Tribal chairman Joe Alphonse at Lhatsassin Memorial Day.I was grateful for the chance to attend the 2010 Lhatsassin Memorial Day ceremony at New Westminster on Tuesday Oct. 26. And for the warmth of the many Tsilhqot’in I met there.

As it happened, we parked our vehicle at the same time as tribal chairman Joe Alphonse. Contrary to the fantasies of some trolls in the Prosperity mine debate, Chief Joe does not drive a fancy late model sports car.

This was a special privilege for me as Chief Joe generously chatted for several minutes about various aspects of Tsilhqot’in culture and tradition. And he brought his spirit stick. A new entrant in an old custom. The Tsilhqot’in also later gave one to Chief Rhonda Larrabee of the host Qayqayt (Khae Khate) First Nation. Chief Ahan, whom the Tsilhqot’in especially celebrated on this day, was hung and buried here on Qayqayt ground in 1865.

The Tsilhqot’in and the Qayqayt are connected by this last hanging of the Tsilhqot’in War. But they also are connected by the event which marked its beginning. The Qayqayt were the first native community on the mainland struck by smallpox in 1862. The disease arrived here March 12, 1862, the day after it arrived in Victoria. Two men on the same boat from San Francisco brought the disease, one to each place. Two colonies. Two Europeanizing centres. Two simultaneous outbreaks. And eventually the disease would advance inland simultaneously from Victoria and New Westminster; in fact, in would move from each location pretty much the very same day. Smallpox not only respected international boundaries, it kept to a schedule.

The death toll was very high among the Qayqayt. It is possible, therefore, that those who introduced it here used the same means as at other locations reporting extremely high kill rates. That is, the infected man who brought it would have circulated through the village, making some contact at each dwelling.

And the direct connection? It seems no coincidence that J.B. Pearson, who later took the disease into the Tsilhqot’in, or one of his party, seemed the very first to know that the disease had broken out at New Westminster! Pearson’s lifelong friend, Ranald McDonald, had been on the boat with the smallpox carriers from San Francisco. And he was at every turn wherever else the disease advanced. So it would not be surprising to discover McDonald had accompanied the smallpox carrier to New Westminster and showed him what to do.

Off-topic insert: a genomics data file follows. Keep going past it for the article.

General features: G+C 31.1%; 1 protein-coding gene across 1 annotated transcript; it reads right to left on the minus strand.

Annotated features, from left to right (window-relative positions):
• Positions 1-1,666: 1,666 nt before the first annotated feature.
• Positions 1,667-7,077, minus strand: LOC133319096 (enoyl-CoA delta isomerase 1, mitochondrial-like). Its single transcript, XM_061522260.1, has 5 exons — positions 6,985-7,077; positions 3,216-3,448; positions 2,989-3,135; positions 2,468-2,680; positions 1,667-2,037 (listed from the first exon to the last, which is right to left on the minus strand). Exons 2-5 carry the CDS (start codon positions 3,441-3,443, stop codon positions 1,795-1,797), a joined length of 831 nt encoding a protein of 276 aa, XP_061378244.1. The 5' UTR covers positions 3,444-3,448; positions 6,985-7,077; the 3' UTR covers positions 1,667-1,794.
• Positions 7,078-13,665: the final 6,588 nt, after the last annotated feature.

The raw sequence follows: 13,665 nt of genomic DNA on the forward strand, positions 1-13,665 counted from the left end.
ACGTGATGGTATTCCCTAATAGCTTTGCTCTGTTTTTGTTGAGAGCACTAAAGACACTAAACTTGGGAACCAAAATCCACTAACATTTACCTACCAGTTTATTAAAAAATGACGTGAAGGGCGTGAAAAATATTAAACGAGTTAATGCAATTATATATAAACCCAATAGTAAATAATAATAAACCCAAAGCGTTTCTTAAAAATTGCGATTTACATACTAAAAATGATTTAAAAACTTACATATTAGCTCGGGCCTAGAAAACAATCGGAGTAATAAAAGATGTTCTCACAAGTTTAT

Chief Larrabee is a marvelous example of how the Colony of British Columbia, and Canada’s, extinction policy failed. The Qayqayt became a “landless” First Nation as the survivors struggled to stay alive. Finally, the community had no new members for 30 years. But Chief Larrabee refused to become the last of the Qayqayt. She set out to find others and recreate the community virtually from out of native memories. Now the population is growing again. As though the great cycle of nature, the eternal return, somehow had turned a page. Replacing extinction with survival and perseverance. Like a seed sprouting after lying dormant for years.

The Memorial Day began with a Tsilhqot’in spiritual leader, Cecil Grinder, gathering us into a circle for the ritual smudging. As I smelled the fragrant herb, I had an instant sense of why this ritual is so powerful. In a flash, we had all shared the same sensual experience. We became united as one entity in the same moment. And focused on the one who orchestrated it.

Later, it was a very powerful sentiment voiced by the spiritual leader which put in my mind the theme for my reflections. “Create new songs.” An affirmation of life. And of cultural growth. A repudiation of those who imagine cultures rooted in the eternal return would become extinct, or are museum pieces stuck in a past age. However dark it may seem, the sun will rise, water will fall and the earth will bear fruit. As long as there is one human being able to feel gratitude for existence, then faith and knowledge of the eternal return also will live. Or so it might seem to someone wiser than me.

Tsilhqot'in drummers perform at Lhatsassin Memorial Day.

At the time, the spiritual leader was addressing the cultural worry that some of the old songs, like those repeated at the beginning of the ceremony, would seem to risk dying forever as the elders and those who knew them pass. Yet, the essence of his message seemed to be that those songs are not dead… just sleeping, as he put it. And their spirits can awaken and infuse new songs, if people will but give them life. In a day tilted to honouring and recognizing Tsilhqot’in youth, it seemed a very powerful moment. Create new songs. Death and renewal. Live and the community or nation will find its path.

So the spirit of his message seemed to me. The 1862 B.C. smallpox epidemics were about seizing resources and subjugating the native people without paying or making treaties. The colonial founders supposed smallpox merely facilitated an inevitable extinction. The smallpox policy then became extended by new policies denying natives access to the resources needed for recovery. Then to residential schools. Then also to suppressing native cultures by force. All this and yet still alive and growing.

Somehow our documentary must capture the failure of these policies. Showing the perseverance not just of museum pieces but of living cultures adapting and evolving. Embracing both tradition and change. If there is a sincere desire for reconciliation, to learn and share, then recognizing the truth of what happened in 1862 must be an imperative.

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